A vocal triumph: Pop operatic quartet Il Divo delivered an impressive display of vocal acrobatics at Il Divo – A Musical Affair: The Greatest Songs Of Broadway Live in the Arena Of Stars, Resorts World Genting.
Pop opera performers have come and gone, but based on its concert over the weekend, Il Divo is here to stay.
THE pop opera phenomenon took the world by storm sometime in the early 2000s with a slew of classically trained singers like Charlotte Church, Josh Groban and Hayley Westenra enjoying mainstream success by rendering their opera stylings on pop tunes. Today, classical crossover artistes are aplenty with acts like The Canadian Tenors, Il Volo and not forgetting reality show winners Susan Boyle and Paul Potts.
But success is fickle. Some of these acts are virtually unknown today (whatever happened to Church?). Heck, even pop opera’s golden boy Groban’s latest release didn’t quite create a stir like it used to.
As such, one question was on my mind during the Il Divo – A Musical Affair: The Greatest Songs Of Broadway Live concert over the weekend: Will Il Divo, now 10 years on after it first shot to fame, be reduced to the same fate?
If attendance numbers were an indication of the group’s staying power, I’d say Il Divo has another solid decade ahead. More than 8,500 fans flooded the Arena Of Stars, Resorts World Genting, over the two-night musical event which began last Friday. The two-hour show saw the singers deliver the best of musical theatre standards, as part of an effort to promote their latest album, A Musical Affair.
The crowd went wild when the multinational quartet – comprising Spain’s Carlos Marin, American David Miller, Urs Buhler from Switzerland and France’s Sebastien Izambard – took to the stage clad in crisp white shirts, black suits and bow-ties. And get this, the guys haven’t even started singing yet.
“Tonight, tonight, won’t be just any night,” they sang, cleverly opening with West Side Story’s Tonight. And true enough, the show ahead was nothing short of spectacular, vocally, at least.
Their harmonies were slick and on point. And the crescendos nearing the end of big, dramatic numbers like Man of La Mancha’s The Impossible Dream and Carousel’s You’ll Never Walk Alone took us even higher than the heights of Genting Highlands itself (OK, that was lame, but you get the point).
Marin, the Spaniard with the rich baritone voice every man dreams of having, was the group’s powerhouse vocalist. His voice, a mighty force that no doubt became the backbone of the group’s performance. Not to nitpick, but I found it odd that Marin – the only one in the group sporting an open collar – looked noticeably disheveled and tired as if he had just woken up and bumbled his way to the stage.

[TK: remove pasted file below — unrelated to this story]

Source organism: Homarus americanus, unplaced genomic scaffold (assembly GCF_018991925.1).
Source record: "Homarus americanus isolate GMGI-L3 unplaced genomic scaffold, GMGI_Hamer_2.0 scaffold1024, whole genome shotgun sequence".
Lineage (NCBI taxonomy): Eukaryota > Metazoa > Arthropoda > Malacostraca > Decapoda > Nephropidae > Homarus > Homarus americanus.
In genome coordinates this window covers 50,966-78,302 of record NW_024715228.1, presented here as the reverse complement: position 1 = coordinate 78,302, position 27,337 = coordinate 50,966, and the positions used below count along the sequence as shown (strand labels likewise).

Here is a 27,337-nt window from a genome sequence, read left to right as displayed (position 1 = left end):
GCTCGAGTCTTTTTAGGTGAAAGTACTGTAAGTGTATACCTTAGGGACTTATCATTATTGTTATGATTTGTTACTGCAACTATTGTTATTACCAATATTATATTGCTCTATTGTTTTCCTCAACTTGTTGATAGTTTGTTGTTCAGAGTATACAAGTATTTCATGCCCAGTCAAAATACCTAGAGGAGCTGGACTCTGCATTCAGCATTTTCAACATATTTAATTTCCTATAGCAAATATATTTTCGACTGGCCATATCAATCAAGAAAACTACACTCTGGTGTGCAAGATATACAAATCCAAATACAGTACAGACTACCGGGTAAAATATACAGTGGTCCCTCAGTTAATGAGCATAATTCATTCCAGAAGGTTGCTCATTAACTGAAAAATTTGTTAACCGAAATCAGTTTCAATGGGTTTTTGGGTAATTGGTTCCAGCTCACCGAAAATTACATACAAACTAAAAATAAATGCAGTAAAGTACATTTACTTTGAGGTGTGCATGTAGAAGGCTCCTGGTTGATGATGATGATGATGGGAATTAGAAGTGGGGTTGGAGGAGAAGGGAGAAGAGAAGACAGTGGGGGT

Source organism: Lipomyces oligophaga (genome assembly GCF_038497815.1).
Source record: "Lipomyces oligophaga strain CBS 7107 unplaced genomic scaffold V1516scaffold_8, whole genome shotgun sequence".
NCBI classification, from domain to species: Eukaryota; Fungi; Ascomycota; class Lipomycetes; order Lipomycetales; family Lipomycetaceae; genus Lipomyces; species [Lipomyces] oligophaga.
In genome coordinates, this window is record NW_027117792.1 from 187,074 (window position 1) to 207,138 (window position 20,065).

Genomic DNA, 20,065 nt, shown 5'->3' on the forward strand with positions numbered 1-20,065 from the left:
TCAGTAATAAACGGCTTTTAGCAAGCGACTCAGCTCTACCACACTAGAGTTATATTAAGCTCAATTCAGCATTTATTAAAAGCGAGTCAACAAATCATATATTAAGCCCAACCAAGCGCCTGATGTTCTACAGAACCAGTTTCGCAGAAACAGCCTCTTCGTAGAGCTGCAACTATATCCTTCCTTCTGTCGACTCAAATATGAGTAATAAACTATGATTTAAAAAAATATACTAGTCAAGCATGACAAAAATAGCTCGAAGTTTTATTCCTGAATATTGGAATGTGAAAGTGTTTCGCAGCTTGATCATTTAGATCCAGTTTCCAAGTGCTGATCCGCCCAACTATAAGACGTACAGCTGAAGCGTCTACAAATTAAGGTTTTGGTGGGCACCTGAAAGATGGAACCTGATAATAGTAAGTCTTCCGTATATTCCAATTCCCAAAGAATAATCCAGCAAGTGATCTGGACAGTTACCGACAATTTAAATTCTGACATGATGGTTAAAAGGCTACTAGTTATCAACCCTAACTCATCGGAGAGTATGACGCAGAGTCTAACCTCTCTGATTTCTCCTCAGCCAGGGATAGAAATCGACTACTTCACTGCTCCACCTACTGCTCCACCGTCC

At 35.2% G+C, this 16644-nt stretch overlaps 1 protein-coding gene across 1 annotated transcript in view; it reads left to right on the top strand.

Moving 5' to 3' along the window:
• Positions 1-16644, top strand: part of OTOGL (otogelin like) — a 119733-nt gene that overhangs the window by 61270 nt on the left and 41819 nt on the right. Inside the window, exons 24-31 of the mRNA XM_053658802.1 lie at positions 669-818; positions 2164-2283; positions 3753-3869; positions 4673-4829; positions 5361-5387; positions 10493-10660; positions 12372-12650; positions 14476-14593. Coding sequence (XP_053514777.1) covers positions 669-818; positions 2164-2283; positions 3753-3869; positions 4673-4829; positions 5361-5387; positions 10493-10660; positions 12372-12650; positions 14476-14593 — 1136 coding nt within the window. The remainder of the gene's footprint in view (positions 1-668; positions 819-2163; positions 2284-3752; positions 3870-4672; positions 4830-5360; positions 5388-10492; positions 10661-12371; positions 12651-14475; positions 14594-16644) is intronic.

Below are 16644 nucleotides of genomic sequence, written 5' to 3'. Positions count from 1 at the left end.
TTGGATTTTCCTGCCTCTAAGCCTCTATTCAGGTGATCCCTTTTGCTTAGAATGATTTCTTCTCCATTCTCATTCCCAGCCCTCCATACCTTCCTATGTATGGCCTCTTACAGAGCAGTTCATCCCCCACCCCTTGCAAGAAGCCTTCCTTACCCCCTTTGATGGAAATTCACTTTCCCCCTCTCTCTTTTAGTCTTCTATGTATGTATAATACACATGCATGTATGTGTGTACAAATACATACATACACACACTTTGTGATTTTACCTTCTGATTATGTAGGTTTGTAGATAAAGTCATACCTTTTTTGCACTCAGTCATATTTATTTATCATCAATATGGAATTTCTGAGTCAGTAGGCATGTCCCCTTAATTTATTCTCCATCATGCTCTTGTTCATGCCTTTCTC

Miller also stood out with his tenor voice nailing the night’s highest notes. However, I found his gestures exaggerated and frankly, distracting. His flailing arms could be mistaken for someone swatting a fly.
Meanwhile, on Les Miserables’ Bring Him Home and West Side Story’s Somewhere, the group showed it had a tender, emotional side instead of a soulless machine merely belting out big notes. Izambard and Buhler’s voices shone in these songs. However, I found Buhler’s diction unclear at times, especially during his solo parts in Evita’s Don’t Cry For Me Argentina.
The night was made even more special with guest artiste Lea Salonga. The Filipino singer’s syrupy sweet vocals was a welcomed addition (listening to Il Divo alone over long periods of time can be rather overwhelming). Salonga, who is known for providing the singing voice behind Disney classics like Mulan’s Reflection collaborated with the men on Aladdin’s A Whole New World, The Lion King’s Can You Feel The Love Tonight and The Phantom Of The Opera’s Music Of The Night.
Her voice melded beautifully with the group’s, however, on Cats’ Memory, she was barely audible when Il Divo joined her in the last chorus. No fault of Salonga’s really, perhaps the guys’ mics could have been turned down ever so slightly.
No stranger to musical theatres herself, the Tony Award winner known for her role in the popular musical Miss Saigon impressed the crowd with a medley of Les Mis tunes I Dreamed A Dream and On My Own. It was clear that Salonga, who has played both Fantine and Eponine on Broadway, was in her element – her eyes, her gait were that of an orphan and a lovelorn woman.
If there was one thing the handsome quartet proved last weekend, it was that Il Divo is not irrelevant. The group’s talent is beyond music trends and fads. And that talent is in truly understanding what it means to serenade.